How to crowdfund your kid’s medical expenses?
That’s how it could happen that the above title emerged on the website, todaysparent.com, teaching worried and penniless mothers and fathers how to tell a compelling story, how to stay engaged and willing to share as much as possible delicately balancing on the sad, funny and awe-inspiring parts of the journey through healthcare towards complete healing.
For introverted people as well as people sensitive about their privacy, the procedure to put themselves or their kids on the “charity market” in front of a massive amount of people, in return for money is challenging – to say the least. Claudia Koziner, the mother of Isabella Masucci, a two-year-old toddler with brain cancer, told The Financial Times, that by launching their YouCaring campaign, they stepped over boundaries they would have never imagined – for example by telling the entire world that there’s a problem they are facing. “So we’ve amassed a good amount of money through the YouCaring site and for that we’re grateful, but should it have to be that way?”, she commented. It’s a heartbreakingly tricky question that she posed.
How to avoid the dystopic scenario of relying even more on crowdfunding for health?
As Vice Tonic noted, by 2026, the Congressional Budget Office estimates, 22 million people could lose their insurance. Others may be stuck with policies that are functionally worthless. It’s clear that this will contribute to the boom cycle for medical crowdfunding, with more people turning to the kindness of strangers in the hope of getting out of medical debt or funding urgently needed procedures. Is there anything else to do in the long run than urge politicians to change healthcare policies and opt for broader health coverage for the US population?
What if health insurance premiums depended more on lifestyle data monitored continuously than any other factor including money? What if a healthy way of life could not only ensure in itself longevity and better chances in prevention, but also better coverage when it comes to injuries, cancer or genetic disorders.
Could the solution come from health data?
In return of another type of privacy waiver – the offering of health data – compared to the need for crafting powerful narratives on crowdfunding sites, health insurance companies offered benefit packages rewarding healthy lifestyle choices and ultimately lower costs for any intervention or treatment.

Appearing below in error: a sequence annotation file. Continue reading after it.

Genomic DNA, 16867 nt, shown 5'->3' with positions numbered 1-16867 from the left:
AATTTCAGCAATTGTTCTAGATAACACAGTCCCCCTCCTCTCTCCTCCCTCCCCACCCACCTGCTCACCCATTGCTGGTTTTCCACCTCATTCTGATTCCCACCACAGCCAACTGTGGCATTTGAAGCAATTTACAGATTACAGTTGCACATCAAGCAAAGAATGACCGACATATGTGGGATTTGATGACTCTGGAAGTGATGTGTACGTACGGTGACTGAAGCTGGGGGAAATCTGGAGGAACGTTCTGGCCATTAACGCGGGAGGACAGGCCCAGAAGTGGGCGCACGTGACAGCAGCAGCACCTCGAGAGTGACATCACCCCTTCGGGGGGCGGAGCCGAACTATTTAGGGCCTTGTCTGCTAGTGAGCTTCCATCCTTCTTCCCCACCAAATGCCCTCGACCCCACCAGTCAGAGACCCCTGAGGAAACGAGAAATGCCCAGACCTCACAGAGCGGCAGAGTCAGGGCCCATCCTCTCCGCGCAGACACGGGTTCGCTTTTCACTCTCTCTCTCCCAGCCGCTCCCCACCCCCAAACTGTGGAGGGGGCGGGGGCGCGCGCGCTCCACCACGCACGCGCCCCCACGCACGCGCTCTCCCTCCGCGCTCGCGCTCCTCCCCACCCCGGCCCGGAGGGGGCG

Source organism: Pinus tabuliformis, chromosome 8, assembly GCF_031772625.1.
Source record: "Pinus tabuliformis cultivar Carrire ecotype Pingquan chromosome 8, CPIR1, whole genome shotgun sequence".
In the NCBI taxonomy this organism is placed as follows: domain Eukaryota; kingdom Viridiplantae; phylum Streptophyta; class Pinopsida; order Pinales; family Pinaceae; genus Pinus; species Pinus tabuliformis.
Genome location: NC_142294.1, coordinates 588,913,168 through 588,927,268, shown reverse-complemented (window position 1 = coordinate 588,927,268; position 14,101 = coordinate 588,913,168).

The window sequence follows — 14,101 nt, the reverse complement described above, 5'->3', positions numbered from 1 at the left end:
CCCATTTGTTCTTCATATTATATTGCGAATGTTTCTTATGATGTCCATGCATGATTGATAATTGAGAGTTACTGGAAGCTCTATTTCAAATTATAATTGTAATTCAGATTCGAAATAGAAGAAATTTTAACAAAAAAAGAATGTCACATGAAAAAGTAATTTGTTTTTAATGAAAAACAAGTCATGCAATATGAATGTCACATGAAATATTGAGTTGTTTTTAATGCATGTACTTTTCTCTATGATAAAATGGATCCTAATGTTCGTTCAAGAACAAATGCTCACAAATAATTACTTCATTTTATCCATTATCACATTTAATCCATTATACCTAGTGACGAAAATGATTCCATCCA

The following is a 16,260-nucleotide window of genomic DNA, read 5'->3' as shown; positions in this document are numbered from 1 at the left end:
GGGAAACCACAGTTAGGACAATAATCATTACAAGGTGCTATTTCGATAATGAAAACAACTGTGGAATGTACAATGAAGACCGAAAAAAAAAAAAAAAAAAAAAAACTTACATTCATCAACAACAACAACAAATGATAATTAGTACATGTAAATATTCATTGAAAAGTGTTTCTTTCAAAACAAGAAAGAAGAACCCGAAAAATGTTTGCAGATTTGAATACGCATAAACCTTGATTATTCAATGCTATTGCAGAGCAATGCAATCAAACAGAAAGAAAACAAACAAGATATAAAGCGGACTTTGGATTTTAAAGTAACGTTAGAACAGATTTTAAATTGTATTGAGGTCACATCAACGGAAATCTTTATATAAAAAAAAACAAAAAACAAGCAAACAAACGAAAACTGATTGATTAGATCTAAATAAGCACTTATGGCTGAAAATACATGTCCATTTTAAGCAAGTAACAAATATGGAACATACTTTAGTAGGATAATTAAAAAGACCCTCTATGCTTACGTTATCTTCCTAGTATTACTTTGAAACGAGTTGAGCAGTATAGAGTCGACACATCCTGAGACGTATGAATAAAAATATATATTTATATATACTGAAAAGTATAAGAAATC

As the number of wearables, trackers, and sensors skyrockets – it’s predicted that 245 million wearable devices will be sold in 2019 – health insurance companies might want to leverage on that data. The process already started: Last month John Hancock announced that all of its life insurance policies would incorporate the company’s Vitality Program. Under this program, customers can earn points by exercising regularly, purchasing nutritious foods, getting annual health screenings, and completing other activities. To get points for exercise, customers must share their gym records or data generated by a wearable activity tracker with the insurance company.
Oscar Health, a New York-based health insurance company with more than 40,000 users, has employed technology, design, and data to humanize healthcare since 2013. Their patients in the US get Amazon gift cards as rewards for achieving their daily goals as measured by Fitbit wearables. As a great success for the innovative health insurance start-up, in June 2017 Cleveland Clinic and Oscar announced, they are teaming up on a new health plan.
Could these new insurance schemes make up for the lack of universal health coverage substantially? Could digital health data and giving up part of our privacy eliminate the need for the use of crowdfunding and putting a healthcare story in front of a much bigger audience than health insurance companies?
It’s a tough question with seemingly no right answers in the short term. Crowdfunding, while innovative in nature, cannot replace a more comprehensive solution. Just as Band-Aids cannot cure cancer.